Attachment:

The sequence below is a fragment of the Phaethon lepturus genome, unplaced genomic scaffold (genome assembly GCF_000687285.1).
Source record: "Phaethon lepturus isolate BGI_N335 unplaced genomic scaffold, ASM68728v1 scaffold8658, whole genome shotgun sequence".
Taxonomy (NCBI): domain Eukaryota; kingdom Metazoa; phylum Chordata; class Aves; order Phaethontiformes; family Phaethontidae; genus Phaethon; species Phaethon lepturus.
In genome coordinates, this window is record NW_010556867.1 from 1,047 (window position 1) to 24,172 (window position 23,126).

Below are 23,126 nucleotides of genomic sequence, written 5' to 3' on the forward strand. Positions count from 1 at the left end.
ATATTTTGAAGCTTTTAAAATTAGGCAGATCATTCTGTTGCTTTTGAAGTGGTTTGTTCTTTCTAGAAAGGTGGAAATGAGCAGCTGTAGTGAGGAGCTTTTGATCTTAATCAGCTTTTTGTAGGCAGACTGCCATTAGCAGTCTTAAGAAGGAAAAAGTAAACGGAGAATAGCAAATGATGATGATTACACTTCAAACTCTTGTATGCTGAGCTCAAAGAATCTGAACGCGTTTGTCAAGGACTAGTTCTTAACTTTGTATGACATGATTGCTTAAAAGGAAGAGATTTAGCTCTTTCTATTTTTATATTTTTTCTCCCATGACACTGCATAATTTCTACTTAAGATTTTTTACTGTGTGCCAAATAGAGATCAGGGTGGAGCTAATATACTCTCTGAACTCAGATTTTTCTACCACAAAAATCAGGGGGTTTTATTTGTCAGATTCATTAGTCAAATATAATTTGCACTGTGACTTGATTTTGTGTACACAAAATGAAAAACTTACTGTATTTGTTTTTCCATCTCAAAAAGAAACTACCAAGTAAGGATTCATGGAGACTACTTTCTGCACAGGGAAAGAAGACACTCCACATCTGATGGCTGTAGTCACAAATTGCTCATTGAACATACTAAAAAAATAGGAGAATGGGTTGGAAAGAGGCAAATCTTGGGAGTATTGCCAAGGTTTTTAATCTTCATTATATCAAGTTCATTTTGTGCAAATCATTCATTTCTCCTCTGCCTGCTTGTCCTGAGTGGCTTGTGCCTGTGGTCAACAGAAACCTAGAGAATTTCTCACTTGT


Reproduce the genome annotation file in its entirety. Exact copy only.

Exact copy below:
The sequence below is a fragment of the Phaethon lepturus genome, unplaced genomic scaffold (genome assembly GCF_000687285.1).
Source record: "Phaethon lepturus isolate BGI_N335 unplaced genomic scaffold, ASM68728v1 scaffold8658, whole genome shotgun sequence".
Taxonomy (NCBI): domain Eukaryota; kingdom Metazoa; phylum Chordata; class Aves; order Phaethontiformes; family Phaethontidae; genus Phaethon; species Phaethon lepturus.
In genome coordinates, this window is record NW_010556867.1 from 1,047 (window position 1) to 24,172 (window position 23,126).

Below are 23,126 nucleotides of genomic sequence, written 5' to 3' on the forward strand. Positions count from 1 at the left end.
ATATTTTGAAGCTTTTAAAATTAGGCAGATCATTCTGTTGCTTTTGAAGTGGTTTGTTCTTTCTAGAAAGGTGGAAATGAGCAGCTGTAGTGAGGAGCTTTTGATCTTAATCAGCTTTTTGTAGGCAGACTGCCATTAGCAGTCTTAAGAAGGAAAAAGTAAACGGAGAATAGCAAATGATGATGATTACACTTCAAACTCTTGTATGCTGAGCTCAAAGAATCTGAACGCGTTTGTCAAGGACTAGTTCTTAACTTTGTATGACATGATTGCTTAAAAGGAAGAGATTTAGCTCTTTCTATTTTTATATTTTTTCTCCCATGACACTGCATAATTTCTACTTAAGATTTTTTACTGTGTGCCAAATAGAGATCAGGGTGGAGCTAATATACTCTCTGAACTCAGATTTTTCTACCACAAAAATCAGGGGGTTTTATTTGTCAGATTCATTAGTCAAATATAATTTGCACTGTGACTTGATTTTGTGTACACAAAATGAAAAACTTACTGTATTTGTTTTTCCATCTCAAAAAGAAACTACCAAGTAAGGATTCATGGAGACTACTTTCTGCACAGGGAAAGAAGACACTCCACATCTGATGGCTGTAGTCACAAATTGCTCATTGAACATACTAAAAAAATAGGAGAATGGGTTGGAAAGAGGCAAATCTTGGGAGTATTGCCAAGGTTTTTAATCTTCATTATATCAAGTTCATTTTGTGCAAATCATTCATTTCTCCTCTGCCTGCTTGTCCTGAGTGGCTTGTGCCTGTGGTCAACAGAAACCTAGAGAATTTCTCACTTGT